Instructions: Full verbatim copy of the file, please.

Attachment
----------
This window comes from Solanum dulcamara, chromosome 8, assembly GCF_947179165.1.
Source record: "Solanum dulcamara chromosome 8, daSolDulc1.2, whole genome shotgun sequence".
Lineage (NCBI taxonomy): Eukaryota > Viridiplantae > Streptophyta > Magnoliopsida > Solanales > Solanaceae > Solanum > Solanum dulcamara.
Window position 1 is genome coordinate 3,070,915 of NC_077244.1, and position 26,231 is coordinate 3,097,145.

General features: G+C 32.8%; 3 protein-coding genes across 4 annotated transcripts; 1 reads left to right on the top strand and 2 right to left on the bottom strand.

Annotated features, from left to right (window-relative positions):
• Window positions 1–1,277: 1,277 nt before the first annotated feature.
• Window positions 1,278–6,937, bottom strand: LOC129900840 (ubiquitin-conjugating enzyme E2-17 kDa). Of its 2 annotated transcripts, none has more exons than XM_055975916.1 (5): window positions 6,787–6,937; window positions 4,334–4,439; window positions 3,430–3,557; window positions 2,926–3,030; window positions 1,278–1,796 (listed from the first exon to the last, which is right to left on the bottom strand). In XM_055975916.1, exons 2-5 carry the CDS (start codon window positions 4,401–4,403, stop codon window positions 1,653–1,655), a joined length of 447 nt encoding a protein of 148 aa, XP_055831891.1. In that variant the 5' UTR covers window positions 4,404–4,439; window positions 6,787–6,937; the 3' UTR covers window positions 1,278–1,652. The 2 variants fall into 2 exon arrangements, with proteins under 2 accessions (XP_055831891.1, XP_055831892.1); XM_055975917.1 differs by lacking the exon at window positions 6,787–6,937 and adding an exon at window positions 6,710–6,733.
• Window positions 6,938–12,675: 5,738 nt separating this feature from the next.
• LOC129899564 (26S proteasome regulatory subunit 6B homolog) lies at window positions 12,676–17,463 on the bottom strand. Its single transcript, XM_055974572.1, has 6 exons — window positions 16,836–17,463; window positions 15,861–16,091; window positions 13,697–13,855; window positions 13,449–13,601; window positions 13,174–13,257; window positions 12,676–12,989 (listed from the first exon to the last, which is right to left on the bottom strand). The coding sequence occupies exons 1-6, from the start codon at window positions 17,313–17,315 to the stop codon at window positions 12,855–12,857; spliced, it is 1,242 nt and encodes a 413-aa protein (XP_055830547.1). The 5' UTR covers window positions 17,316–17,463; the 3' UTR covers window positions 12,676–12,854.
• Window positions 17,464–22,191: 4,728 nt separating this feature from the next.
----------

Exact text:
This window comes from Solanum dulcamara, chromosome 8, assembly GCF_947179165.1.
Source record: "Solanum dulcamara chromosome 8, daSolDulc1.2, whole genome shotgun sequence".
Lineage (NCBI taxonomy): Eukaryota > Viridiplantae > Streptophyta > Magnoliopsida > Solanales > Solanaceae > Solanum > Solanum dulcamara.
Window position 1 is genome coordinate 3,070,915 of NC_077244.1, and position 26,231 is coordinate 3,097,145.

General features: G+C 32.8%; 3 protein-coding genes across 4 annotated transcripts; 1 reads left to right on the top strand and 2 right to left on the bottom strand.

Annotated features, from left to right (window-relative positions):
• Window positions 1–1,277: 1,277 nt before the first annotated feature.
• Window positions 1,278–6,937, bottom strand: LOC129900840 (ubiquitin-conjugating enzyme E2-17 kDa). Of its 2 annotated transcripts, none has more exons than XM_055975916.1 (5): window positions 6,787–6,937; window positions 4,334–4,439; window positions 3,430–3,557; window positions 2,926–3,030; window positions 1,278–1,796 (listed from the first exon to the last, which is right to left on the bottom strand). In XM_055975916.1, exons 2-5 carry the CDS (start codon window positions 4,401–4,403, stop codon window positions 1,653–1,655), a joined length of 447 nt encoding a protein of 148 aa, XP_055831891.1. In that variant the 5' UTR covers window positions 4,404–4,439; window positions 6,787–6,937; the 3' UTR covers window positions 1,278–1,652. The 2 variants fall into 2 exon arrangements, with proteins under 2 accessions (XP_055831891.1, XP_055831892.1); XM_055975917.1 differs by lacking the exon at window positions 6,787–6,937 and adding an exon at window positions 6,710–6,733.
• Window positions 6,938–12,675: 5,738 nt separating this feature from the next.
• LOC129899564 (26S proteasome regulatory subunit 6B homolog) lies at window positions 12,676–17,463 on the bottom strand. Its single transcript, XM_055974572.1, has 6 exons — window positions 16,836–17,463; window positions 15,861–16,091; window positions 13,697–13,855; window positions 13,449–13,601; window positions 13,174–13,257; window positions 12,676–12,989 (listed from the first exon to the last, which is right to left on the bottom strand). The coding sequence occupies exons 1-6, from the start codon at window positions 17,313–17,315 to the stop codon at window positions 12,855–12,857; spliced, it is 1,242 nt and encodes a 413-aa protein (XP_055830547.1). The 5' UTR covers window positions 17,316–17,463; the 3' UTR covers window positions 12,676–12,854.
• Window positions 17,464–22,191: 4,728 nt separating this feature from the next.